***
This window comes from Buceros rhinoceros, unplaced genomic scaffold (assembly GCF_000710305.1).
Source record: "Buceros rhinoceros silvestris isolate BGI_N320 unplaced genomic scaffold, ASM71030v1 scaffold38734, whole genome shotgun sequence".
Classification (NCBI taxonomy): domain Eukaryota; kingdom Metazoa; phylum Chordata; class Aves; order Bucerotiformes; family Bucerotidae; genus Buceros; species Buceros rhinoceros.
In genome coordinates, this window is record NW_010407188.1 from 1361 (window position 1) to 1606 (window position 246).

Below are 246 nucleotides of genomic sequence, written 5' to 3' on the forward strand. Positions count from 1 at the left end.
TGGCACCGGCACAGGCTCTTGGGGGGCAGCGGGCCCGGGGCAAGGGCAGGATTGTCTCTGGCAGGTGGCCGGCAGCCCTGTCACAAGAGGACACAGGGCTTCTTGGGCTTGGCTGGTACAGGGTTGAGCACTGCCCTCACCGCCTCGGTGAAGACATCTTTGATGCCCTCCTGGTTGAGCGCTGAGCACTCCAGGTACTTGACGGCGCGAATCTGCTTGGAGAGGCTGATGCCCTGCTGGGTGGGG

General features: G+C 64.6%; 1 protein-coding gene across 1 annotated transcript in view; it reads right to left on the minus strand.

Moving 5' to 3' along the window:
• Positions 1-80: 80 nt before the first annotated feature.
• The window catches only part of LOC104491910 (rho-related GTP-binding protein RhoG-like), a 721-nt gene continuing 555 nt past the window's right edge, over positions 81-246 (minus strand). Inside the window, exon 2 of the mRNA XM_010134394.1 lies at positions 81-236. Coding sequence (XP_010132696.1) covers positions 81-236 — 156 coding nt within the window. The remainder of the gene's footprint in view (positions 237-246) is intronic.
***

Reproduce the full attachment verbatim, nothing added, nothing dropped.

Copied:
This window comes from Buceros rhinoceros, unplaced genomic scaffold (assembly GCF_000710305.1).
Source record: "Buceros rhinoceros silvestris isolate BGI_N320 unplaced genomic scaffold, ASM71030v1 scaffold38734, whole genome shotgun sequence".
Classification (NCBI taxonomy): domain Eukaryota; kingdom Metazoa; phylum Chordata; class Aves; order Bucerotiformes; family Bucerotidae; genus Buceros; species Buceros rhinoceros.
In genome coordinates, this window is record NW_010407188.1 from 1361 (window position 1) to 1606 (window position 246).

Below are 246 nucleotides of genomic sequence, written 5' to 3' on the forward strand. Positions count from 1 at the left end.
TGGCACCGGCACAGGCTCTTGGGGGGCAGCGGGCCCGGGGCAAGGGCAGGATTGTCTCTGGCAGGTGGCCGGCAGCCCTGTCACAAGAGGACACAGGGCTTCTTGGGCTTGGCTGGTACAGGGTTGAGCACTGCCCTCACCGCCTCGGTGAAGACATCTTTGATGCCCTCCTGGTTGAGCGCTGAGCACTCCAGGTACTTGACGGCGCGAATCTGCTTGGAGAGGCTGATGCCCTGCTGGGTGGGG

General features: G+C 64.6%; 1 protein-coding gene across 1 annotated transcript in view; it reads right to left on the minus strand.

Moving 5' to 3' along the window:
• Positions 1-80: 80 nt before the first annotated feature.
• The window catches only part of LOC104491910 (rho-related GTP-binding protein RhoG-like), a 721-nt gene continuing 555 nt past the window's right edge, over positions 81-246 (minus strand). Inside the window, exon 2 of the mRNA XM_010134394.1 lies at positions 81-236. Coding sequence (XP_010132696.1) covers positions 81-236 — 156 coding nt within the window. The remainder of the gene's footprint in view (positions 237-246) is intronic.